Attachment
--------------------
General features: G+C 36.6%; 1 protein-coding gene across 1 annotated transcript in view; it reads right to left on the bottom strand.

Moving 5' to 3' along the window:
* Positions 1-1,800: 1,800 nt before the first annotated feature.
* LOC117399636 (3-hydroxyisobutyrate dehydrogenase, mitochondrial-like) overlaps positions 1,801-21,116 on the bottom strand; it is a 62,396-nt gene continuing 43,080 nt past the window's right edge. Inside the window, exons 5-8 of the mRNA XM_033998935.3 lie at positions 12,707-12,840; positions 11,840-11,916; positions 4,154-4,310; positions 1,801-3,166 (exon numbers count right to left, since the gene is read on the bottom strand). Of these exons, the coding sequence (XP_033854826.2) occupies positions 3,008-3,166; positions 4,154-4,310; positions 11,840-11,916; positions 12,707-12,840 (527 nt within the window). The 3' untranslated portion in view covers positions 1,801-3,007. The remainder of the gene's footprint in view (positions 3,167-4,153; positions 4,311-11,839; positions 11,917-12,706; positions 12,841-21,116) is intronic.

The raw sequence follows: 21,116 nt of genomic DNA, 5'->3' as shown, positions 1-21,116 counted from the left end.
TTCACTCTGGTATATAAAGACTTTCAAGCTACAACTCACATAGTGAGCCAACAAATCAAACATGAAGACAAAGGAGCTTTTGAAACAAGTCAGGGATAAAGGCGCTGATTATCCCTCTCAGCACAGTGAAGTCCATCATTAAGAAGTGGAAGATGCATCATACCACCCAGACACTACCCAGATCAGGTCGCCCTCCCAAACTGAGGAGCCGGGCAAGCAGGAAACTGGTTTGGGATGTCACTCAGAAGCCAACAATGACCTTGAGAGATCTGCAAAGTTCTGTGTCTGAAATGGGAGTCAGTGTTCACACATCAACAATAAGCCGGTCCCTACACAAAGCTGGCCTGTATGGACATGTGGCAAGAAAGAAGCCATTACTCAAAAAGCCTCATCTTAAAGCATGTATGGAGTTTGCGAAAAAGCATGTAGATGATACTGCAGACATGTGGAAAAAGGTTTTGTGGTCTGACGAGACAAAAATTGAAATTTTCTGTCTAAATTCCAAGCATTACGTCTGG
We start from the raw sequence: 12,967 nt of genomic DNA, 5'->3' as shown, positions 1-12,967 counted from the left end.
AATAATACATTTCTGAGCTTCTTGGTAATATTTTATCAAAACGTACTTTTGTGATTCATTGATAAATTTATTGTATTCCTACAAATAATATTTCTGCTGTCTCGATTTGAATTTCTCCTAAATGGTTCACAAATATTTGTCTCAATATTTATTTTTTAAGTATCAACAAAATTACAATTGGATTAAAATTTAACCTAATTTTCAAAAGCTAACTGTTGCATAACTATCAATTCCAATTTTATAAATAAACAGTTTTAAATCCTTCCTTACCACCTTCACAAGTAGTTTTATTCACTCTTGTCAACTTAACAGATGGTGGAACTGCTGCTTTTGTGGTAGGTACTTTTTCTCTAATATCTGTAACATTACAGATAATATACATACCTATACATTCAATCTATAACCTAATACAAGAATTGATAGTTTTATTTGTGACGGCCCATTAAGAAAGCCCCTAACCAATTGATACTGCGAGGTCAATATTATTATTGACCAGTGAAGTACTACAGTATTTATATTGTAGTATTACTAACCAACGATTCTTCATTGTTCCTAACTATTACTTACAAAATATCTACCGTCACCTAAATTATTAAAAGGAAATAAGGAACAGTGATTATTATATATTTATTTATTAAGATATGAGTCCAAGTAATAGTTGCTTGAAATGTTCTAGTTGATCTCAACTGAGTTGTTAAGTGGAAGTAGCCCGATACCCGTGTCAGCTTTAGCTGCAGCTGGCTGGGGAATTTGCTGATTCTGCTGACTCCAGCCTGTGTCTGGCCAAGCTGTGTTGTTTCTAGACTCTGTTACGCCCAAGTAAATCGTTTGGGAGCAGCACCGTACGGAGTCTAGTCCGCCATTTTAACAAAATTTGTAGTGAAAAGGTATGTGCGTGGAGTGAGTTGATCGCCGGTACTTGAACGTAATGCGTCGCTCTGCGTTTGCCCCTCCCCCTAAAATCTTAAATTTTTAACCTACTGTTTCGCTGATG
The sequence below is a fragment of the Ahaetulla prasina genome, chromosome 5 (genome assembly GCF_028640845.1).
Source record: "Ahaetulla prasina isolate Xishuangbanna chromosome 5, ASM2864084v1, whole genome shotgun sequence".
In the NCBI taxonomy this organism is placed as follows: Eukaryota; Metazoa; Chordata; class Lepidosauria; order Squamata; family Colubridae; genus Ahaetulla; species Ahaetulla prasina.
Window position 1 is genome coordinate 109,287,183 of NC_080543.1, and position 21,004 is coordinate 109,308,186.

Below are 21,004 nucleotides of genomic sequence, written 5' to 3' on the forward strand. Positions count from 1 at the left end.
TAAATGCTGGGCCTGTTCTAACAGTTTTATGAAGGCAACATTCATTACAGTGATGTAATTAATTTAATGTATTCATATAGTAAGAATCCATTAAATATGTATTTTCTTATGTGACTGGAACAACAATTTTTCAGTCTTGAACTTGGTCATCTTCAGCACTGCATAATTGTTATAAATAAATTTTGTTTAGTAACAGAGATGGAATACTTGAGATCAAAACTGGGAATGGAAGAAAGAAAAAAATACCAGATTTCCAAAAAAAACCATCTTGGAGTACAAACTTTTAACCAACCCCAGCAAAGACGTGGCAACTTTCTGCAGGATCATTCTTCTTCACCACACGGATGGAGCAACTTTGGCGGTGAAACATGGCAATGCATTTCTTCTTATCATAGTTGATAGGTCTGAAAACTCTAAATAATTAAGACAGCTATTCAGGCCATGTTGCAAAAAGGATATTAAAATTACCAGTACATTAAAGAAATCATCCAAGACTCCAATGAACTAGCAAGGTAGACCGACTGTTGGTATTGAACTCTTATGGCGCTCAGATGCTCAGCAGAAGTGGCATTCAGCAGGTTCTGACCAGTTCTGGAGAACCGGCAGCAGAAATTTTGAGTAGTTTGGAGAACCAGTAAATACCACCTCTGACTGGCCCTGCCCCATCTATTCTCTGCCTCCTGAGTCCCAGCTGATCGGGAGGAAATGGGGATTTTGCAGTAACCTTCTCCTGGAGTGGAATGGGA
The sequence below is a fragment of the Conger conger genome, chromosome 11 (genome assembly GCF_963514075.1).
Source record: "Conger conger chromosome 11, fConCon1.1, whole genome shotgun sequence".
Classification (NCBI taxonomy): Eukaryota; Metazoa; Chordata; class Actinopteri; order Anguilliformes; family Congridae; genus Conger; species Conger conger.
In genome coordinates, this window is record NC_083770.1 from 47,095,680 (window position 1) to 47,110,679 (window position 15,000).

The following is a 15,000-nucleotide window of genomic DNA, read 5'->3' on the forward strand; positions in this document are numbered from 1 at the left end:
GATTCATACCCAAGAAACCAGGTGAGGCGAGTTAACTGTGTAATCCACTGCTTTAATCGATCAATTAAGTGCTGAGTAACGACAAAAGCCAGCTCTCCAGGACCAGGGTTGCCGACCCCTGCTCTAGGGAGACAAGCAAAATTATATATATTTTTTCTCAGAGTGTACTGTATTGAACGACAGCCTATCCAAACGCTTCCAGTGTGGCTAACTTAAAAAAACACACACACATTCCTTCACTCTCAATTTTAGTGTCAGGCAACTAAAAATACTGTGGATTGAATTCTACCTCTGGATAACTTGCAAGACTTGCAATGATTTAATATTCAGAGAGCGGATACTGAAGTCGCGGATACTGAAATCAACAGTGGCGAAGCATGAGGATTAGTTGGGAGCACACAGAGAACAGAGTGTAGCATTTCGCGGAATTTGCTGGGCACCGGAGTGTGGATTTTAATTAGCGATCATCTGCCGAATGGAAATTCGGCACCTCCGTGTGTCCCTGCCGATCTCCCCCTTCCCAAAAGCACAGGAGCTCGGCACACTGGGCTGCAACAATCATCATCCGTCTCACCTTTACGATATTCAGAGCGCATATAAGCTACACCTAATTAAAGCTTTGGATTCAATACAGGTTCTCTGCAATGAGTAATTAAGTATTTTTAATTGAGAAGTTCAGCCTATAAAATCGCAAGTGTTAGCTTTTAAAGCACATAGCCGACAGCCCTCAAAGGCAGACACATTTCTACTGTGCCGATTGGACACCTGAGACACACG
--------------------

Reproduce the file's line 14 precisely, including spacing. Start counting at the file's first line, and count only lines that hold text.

TAAATGCTGGGCCTGTTCTAACAGTTTTATGAAGGCAACATTCATTACAGTGATGTAATTAATTTAATGTATTCATATAGTAAGAATCCATTAAATATGTATTTTCTTATGTGACTGGAACAACAATTTTTCAGTCTTGAACTTGGTCATCTTCAGCACTGCATAATTGTTATAAATAAATTTTGTTTAGTAACAGAGATGGAATACTTGAGATCAAAACTGGGAATGGAAGAAAGAAAAAAATACCAGATTTCCAAAAAAAACCATCTTGGAGTACAAACTTTTAACCAACCCCAGCAAAGACGTGGCAACTTTCTGCAGGATCATTCTTCTTCACCACACGGATGGAGCAACTTTGGCGGTGAAACATGGCAATGCATTTCTTCTTATCATAGTTGATAGGTCTGAAAACTCTAAATAATTAAGACAGCTATTCAGGCCATGTTGCAAAAAGGATATTAAAATTACCAGTACATTAAAGAAATCATCCAAGACTCCAATGAACTAGCAAGGTAGACCGACTGTTGGTATTGAACTCTTATGGCGCTCAGATGCTCAGCAGAAGTGGCATTCAGCAGGTTCTGACCAGTTCTGGAGAACCGGCAGCAGAAATTTTGAGTAGTTTGGAGAACCAGTAAATACCACCTCTGACTGGCCCTGCCCCATCTATTCTCTGCCTCCTGAGTCCCAGCTGATCGGGAGGAAATGGGGATTTTGCAGTAACCTTCTCCTGGAGTGGAATGGGA